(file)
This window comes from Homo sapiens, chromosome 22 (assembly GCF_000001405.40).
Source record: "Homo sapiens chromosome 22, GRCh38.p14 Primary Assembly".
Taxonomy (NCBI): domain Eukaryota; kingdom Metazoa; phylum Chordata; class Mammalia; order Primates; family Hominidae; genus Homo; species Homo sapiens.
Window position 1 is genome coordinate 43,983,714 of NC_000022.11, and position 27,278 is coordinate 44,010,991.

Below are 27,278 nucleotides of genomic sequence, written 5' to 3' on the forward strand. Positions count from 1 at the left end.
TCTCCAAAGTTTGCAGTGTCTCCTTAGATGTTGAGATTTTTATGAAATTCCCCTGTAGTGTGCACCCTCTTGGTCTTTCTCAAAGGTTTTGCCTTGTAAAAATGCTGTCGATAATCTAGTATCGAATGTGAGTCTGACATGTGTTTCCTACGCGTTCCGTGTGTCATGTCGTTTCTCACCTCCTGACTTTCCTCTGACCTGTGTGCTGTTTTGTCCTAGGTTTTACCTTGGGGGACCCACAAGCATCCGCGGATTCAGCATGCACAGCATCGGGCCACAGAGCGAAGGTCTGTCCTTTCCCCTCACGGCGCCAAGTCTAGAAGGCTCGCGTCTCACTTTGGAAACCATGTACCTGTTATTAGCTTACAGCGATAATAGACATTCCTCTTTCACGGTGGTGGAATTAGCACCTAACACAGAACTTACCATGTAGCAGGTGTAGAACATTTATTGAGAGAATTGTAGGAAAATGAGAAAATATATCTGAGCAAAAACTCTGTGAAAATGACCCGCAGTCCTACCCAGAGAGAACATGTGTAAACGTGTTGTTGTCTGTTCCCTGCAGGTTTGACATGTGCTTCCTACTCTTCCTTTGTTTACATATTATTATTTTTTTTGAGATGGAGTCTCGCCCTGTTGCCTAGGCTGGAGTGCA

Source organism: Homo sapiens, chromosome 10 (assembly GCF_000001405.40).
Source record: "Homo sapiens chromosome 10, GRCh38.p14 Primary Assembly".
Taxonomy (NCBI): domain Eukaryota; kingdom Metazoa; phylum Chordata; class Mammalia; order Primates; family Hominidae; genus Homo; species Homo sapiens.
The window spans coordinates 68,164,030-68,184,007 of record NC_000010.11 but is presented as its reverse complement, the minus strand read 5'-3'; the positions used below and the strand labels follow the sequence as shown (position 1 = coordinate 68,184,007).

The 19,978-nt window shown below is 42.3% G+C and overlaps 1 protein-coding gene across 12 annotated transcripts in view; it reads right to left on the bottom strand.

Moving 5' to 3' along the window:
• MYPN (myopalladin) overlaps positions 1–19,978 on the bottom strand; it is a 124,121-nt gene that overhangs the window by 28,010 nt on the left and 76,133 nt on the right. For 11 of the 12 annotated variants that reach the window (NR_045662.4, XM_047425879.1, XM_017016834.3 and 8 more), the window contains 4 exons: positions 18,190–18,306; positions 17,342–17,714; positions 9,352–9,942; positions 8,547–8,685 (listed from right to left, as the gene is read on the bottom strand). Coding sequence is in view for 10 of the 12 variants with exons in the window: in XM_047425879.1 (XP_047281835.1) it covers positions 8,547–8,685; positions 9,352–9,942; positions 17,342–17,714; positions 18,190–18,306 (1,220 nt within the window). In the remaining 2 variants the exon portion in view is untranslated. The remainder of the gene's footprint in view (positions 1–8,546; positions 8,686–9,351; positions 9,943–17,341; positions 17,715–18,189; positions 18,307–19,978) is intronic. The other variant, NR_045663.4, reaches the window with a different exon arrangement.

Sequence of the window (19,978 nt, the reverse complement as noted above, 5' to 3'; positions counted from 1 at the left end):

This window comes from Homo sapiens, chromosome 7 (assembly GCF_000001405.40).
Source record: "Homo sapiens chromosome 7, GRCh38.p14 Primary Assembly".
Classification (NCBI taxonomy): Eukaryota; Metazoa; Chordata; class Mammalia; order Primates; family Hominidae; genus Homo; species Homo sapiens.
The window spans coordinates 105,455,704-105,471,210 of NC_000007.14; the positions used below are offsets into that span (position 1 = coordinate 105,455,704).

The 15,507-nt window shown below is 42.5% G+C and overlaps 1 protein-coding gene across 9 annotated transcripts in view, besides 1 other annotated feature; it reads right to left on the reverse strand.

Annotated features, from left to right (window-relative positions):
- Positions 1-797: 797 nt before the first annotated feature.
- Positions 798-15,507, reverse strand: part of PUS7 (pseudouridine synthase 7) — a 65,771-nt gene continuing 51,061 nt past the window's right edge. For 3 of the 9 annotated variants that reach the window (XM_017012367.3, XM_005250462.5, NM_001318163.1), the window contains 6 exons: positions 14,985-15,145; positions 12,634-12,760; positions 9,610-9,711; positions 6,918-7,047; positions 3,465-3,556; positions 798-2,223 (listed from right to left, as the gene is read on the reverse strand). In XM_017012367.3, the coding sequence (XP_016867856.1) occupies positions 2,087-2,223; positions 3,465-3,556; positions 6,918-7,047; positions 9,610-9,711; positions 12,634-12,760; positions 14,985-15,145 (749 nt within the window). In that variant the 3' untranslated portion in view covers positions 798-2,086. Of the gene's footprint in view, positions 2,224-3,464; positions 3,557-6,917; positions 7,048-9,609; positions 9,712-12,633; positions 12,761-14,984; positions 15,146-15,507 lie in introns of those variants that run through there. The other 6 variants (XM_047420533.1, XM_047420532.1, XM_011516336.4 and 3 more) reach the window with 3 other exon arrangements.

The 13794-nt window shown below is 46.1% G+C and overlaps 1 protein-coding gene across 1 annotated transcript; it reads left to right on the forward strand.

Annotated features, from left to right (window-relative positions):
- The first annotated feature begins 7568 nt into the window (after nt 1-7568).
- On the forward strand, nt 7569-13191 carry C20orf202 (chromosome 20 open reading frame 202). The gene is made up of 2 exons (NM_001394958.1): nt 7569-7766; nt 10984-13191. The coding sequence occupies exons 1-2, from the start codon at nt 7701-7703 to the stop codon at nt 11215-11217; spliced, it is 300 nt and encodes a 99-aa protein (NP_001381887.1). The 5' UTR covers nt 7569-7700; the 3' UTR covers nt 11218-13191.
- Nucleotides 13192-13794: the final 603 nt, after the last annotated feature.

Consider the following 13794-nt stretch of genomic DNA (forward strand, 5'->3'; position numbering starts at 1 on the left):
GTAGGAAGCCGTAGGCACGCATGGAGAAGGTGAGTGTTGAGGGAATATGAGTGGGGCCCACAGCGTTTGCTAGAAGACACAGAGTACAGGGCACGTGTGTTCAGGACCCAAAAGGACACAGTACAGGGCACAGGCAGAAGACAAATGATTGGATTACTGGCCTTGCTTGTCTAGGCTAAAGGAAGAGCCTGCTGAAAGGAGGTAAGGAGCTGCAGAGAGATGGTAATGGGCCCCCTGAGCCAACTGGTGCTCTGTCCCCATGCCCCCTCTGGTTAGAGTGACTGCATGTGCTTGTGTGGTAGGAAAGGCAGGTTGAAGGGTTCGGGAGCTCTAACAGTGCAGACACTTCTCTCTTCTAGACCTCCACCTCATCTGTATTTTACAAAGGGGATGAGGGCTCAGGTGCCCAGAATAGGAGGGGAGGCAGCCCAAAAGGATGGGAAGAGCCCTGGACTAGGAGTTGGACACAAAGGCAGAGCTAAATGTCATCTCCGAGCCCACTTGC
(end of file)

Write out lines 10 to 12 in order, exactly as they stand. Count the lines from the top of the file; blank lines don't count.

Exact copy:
The window spans coordinates 68,164,030-68,184,007 of record NC_000010.11 but is presented as its reverse complement, the minus strand read 5'-3'; the positions used below and the strand labels follow the sequence as shown (position 1 = coordinate 68,184,007).

The 19,978-nt window shown below is 42.3% G+C and overlaps 1 protein-coding gene across 12 annotated transcripts in view; it reads right to left on the bottom strand.

Moving 5' to 3' along the window: